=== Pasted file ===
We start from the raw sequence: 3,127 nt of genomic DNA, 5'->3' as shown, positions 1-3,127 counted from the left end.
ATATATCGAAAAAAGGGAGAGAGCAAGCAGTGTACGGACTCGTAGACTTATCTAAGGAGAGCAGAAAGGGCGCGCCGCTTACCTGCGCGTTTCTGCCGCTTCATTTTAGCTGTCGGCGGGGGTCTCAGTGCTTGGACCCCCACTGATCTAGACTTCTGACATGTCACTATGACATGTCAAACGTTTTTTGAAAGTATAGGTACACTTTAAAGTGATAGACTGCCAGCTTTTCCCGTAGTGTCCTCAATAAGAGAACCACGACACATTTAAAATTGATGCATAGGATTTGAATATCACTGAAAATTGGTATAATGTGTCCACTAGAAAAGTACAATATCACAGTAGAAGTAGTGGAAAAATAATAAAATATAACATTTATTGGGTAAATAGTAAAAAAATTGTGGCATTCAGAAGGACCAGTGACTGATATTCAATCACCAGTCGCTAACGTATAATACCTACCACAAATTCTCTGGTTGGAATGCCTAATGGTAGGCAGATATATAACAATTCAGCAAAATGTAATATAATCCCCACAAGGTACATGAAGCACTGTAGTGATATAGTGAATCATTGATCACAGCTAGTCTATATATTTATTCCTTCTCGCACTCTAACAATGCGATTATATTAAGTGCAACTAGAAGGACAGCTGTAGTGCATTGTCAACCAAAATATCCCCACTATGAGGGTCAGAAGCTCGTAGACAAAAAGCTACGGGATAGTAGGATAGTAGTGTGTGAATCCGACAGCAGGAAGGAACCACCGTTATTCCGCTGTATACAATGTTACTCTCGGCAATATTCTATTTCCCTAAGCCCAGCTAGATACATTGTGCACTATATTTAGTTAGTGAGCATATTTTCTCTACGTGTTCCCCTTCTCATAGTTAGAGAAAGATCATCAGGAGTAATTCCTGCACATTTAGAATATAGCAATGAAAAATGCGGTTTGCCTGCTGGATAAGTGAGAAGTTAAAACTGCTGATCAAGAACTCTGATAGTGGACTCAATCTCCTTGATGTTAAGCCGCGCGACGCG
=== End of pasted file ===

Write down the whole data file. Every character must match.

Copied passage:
We start from the raw sequence: 3,127 nt of genomic DNA, 5'->3' as shown, positions 1-3,127 counted from the left end.
ATATATCGAAAAAAGGGAGAGAGCAAGCAGTGTACGGACTCGTAGACTTATCTAAGGAGAGCAGAAAGGGCGCGCCGCTTACCTGCGCGTTTCTGCCGCTTCATTTTAGCTGTCGGCGGGGGTCTCAGTGCTTGGACCCCCACTGATCTAGACTTCTGACATGTCACTATGACATGTCAAACGTTTTTTGAAAGTATAGGTACACTTTAAAGTGATAGACTGCCAGCTTTTCCCGTAGTGTCCTCAATAAGAGAACCACGACACATTTAAAATTGATGCATAGGATTTGAATATCACTGAAAATTGGTATAATGTGTCCACTAGAAAAGTACAATATCACAGTAGAAGTAGTGGAAAAATAATAAAATATAACATTTATTGGGTAAATAGTAAAAAAATTGTGGCATTCAGAAGGACCAGTGACTGATATTCAATCACCAGTCGCTAACGTATAATACCTACCACAAATTCTCTGGTTGGAATGCCTAATGGTAGGCAGATATATAACAATTCAGCAAAATGTAATATAATCCCCACAAGGTACATGAAGCACTGTAGTGATATAGTGAATCATTGATCACAGCTAGTCTATATATTTATTCCTTCTCGCACTCTAACAATGCGATTATATTAAGTGCAACTAGAAGGACAGCTGTAGTGCATTGTCAACCAAAATATCCCCACTATGAGGGTCAGAAGCTCGTAGACAAAAAGCTACGGGATAGTAGGATAGTAGTGTGTGAATCCGACAGCAGGAAGGAACCACCGTTATTCCGCTGTATACAATGTTACTCTCGGCAATATTCTATTTCCCTAAGCCCAGCTAGATACATTGTGCACTATATTTAGTTAGTGAGCATATTTTCTCTACGTGTTCCCCTTCTCATAGTTAGAGAAAGATCATCAGGAGTAATTCCTGCACATTTAGAATATAGCAATGAAAAATGCGGTTTGCCTGCTGGATAAGTGAGAAGTTAAAACTGCTGATCAAGAACTCTGATAGTGGACTCAATCTCCTTGATGTTAAGCCGCGCGACGCG